On Sunday, we returned to Seoraksan National Park, which you might recall I visited back in early May and went ziplining. It was raining on the May trip, so I was stoked to get another opportunity to go back with better weather. I was not disappointed. It was incredibly beautiful.

Photos are taking forever to load and I’ve already missed the Nov. 3 mark, so I’ll add them in several hours. Check back to see a few glimpses of what I saw. The photos don’t do it justice and for obvious reasons, there are no pictures of the North Korean border.

If you ever get the chance to go, GO. You won’t regret it.


  1. Pingback: my heart is home, but heavy… | a little bit brave

  2. Pingback: DMZ adventure photos… | a little bit brave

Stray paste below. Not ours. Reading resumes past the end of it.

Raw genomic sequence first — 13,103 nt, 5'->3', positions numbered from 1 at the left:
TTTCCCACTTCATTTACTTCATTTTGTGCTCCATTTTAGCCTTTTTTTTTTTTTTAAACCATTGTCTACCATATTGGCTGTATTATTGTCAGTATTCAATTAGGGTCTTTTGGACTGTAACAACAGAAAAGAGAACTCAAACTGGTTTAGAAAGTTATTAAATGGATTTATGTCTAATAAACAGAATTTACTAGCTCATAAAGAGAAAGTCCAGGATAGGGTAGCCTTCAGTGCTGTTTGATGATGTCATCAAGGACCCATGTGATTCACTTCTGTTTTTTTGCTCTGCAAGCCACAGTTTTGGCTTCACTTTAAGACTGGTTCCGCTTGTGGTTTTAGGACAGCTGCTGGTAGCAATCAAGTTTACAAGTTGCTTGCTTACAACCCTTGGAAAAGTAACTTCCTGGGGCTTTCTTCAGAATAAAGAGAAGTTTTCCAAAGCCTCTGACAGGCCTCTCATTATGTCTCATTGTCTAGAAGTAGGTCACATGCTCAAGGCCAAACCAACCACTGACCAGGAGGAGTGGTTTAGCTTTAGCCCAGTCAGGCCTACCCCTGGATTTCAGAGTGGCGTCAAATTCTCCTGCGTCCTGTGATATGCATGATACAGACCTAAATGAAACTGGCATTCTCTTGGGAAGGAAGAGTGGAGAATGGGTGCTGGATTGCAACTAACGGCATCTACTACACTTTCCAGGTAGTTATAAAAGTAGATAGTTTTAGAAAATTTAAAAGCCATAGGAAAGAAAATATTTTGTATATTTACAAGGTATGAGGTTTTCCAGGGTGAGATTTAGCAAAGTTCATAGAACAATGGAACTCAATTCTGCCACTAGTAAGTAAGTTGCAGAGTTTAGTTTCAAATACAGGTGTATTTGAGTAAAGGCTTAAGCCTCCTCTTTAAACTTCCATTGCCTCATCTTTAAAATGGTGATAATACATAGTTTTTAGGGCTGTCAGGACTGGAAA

3. GP Cox says:

    Very nice, Krissi! Dan Antion sent this link to me, (and I’m glad he did!!), being as I write about the Pacific War and have many posts on the Korean War. It seems strange to hear someone speak about the Punch Bowl in the present tense. Frankly, I had no idea a tour this close to the border was possible.

    • Pleased to meet you, GP! I think much of this tour is “newer,” within the last 1o years or so. I know for a fact that Dutayeon Falls was not open until 2006, as I mentioned in the post. I’m not sure about the observatory we visited, which is actually called Eulji Observatory, and it’s opening to the public. All of the sites were within (or just outside) a small town called Yanggu.

      It truly was an incredible experience. I would go again in a heartbeat. It’s such a strange feeling to be right up on the border of such a restricted area.

      Glad Dan shared the post with you; thanks for reading!